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Jack the Giant Slayer

  PG-13 HD Closed Captioning

Bryan Singer

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Plot Summary

An age-old war is reignited when a young farmhand unwittingly opens a gateway between our world and a fearsome race of giants. Unleashed on the Earth for the first time in centuries, the long-banished giants strive to reclaim the land they once lost, forcing the young man, Jack (Nicholas Hoult), into the battle of his life to stop them. Fighting for a kingdom, its people, and the love of a brave princess, he comes face to face with the unstoppable warriors he thought only existed in legend . . . and gets the chance to become a legend himself.

Rotten Tomatoes Movie Reviews

TOMATOMETER

52%
  • Reviews Counted: 193
  • Fresh: 100
  • Rotten: 93
  • Average Rating: 5.7/10

Top Critics' Reviews

Rotten: The movie feels so much like a video game that your fingers instinctively itch to do something, though a Jack video game isn't one we'd really want to play. – Mary F. Pols, TIME Magazine, Mar 1, 2013

Fresh: Jack the Giant Slayer is slight, but consistently amusing. – Tom Charity, CNN.com, Mar 1, 2013

Rotten: "Jack" seems designed to appeal to a very narrow, and possibly illusory, demographic: the mature moppet. – Michael O'Sullivan, Washington Post, Mar 1, 2013

Fresh: The script sets up the situation and characters nicely, and the actors are terrific. – Stephen Whitty, Newark Star-Ledger, Mar 1, 2013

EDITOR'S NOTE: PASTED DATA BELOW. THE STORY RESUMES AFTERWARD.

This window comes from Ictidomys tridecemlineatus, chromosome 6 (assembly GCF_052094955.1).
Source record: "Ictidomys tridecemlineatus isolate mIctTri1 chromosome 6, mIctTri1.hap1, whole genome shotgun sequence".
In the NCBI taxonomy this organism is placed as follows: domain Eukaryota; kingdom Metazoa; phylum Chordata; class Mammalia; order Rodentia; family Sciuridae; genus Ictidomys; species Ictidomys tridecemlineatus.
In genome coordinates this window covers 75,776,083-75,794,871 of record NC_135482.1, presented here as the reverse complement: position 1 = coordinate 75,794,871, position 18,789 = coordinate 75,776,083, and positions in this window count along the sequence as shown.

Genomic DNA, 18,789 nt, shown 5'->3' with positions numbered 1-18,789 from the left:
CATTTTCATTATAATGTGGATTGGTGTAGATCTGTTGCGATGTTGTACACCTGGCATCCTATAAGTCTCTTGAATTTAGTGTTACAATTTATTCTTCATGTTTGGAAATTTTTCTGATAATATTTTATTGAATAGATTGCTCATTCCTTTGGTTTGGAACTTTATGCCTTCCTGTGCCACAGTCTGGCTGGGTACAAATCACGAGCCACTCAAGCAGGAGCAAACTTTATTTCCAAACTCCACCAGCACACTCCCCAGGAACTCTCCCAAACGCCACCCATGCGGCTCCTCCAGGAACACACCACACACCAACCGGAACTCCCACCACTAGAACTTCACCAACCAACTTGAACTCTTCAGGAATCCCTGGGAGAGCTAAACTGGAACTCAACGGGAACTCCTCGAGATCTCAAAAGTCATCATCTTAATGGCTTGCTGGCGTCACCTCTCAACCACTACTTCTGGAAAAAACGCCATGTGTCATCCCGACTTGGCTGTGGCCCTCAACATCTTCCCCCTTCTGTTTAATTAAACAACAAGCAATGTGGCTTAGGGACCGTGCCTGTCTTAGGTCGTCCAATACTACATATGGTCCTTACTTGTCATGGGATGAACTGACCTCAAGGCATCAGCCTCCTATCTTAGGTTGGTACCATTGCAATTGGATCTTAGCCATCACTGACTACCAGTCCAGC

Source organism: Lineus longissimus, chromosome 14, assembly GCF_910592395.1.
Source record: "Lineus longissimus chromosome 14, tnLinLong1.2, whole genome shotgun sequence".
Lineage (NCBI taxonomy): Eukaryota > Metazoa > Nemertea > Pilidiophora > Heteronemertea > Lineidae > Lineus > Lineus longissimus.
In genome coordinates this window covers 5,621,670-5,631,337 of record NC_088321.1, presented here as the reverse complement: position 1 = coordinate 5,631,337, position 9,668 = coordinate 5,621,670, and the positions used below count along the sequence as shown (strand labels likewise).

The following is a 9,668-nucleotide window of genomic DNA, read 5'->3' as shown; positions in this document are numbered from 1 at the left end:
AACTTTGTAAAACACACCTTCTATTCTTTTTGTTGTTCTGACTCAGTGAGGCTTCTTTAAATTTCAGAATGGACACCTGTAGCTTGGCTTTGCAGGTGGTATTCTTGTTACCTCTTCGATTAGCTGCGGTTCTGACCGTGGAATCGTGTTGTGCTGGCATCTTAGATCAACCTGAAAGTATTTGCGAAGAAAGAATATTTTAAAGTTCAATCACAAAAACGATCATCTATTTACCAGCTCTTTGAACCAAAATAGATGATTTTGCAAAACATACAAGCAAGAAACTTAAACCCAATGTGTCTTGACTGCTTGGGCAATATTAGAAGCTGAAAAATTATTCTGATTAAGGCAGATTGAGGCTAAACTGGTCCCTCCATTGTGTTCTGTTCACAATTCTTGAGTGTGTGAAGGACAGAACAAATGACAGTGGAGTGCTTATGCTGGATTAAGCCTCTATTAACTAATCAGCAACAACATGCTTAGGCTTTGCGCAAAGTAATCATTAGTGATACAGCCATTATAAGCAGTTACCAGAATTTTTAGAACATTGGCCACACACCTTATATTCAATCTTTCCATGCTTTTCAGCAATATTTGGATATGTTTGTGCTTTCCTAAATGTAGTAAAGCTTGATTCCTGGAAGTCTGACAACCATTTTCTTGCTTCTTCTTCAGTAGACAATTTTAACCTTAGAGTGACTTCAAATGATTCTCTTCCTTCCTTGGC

Read More About This Movie On Rotten Tomatoes

Customer Reviews

An Action-Packed Fantasy Film That's Fee-Fi-Fo-Fun!

Sorry about the bad pun. That was the best I could come up with for the title. But yeah, I really enjoyed "Jack the Giant Slayer." In fact, I'd even call it one of the best fairy tale adaptations I've seen so far, if not the best. The performances are engaging and energetic, the story is easy to follow along with, and the visual effects are mostly breathtaking, especially when we get to land of the giants. There wasn't one moment throughout this flick that didn't have my full attention. Even the predictable romance scenes with Nicholas Hoult as Jack and Eleanor Tomlinson as Princess Isabelle were a surprisingly nice balance to all the action-packed, over-the-top battle sequences that constantly occurred every fifteen minutes or so. Sure, some of the characters could've benefited from better development, and the storytelling may not have been the most ambitious or original, but it still kept me consistently entertained, which is all I can really ask from an action-fantasy movie. So if you're in the mood to watch an exciting medieval adventure full of larger-than-life set pieces, charismatic actors, and rapid comic timing, I'd say "Jack the Giant Slayer" is certainly worth your time.

A SLIGHTLY BETTER-THAN-AVERAGE FAIRY TALE ADAPTATION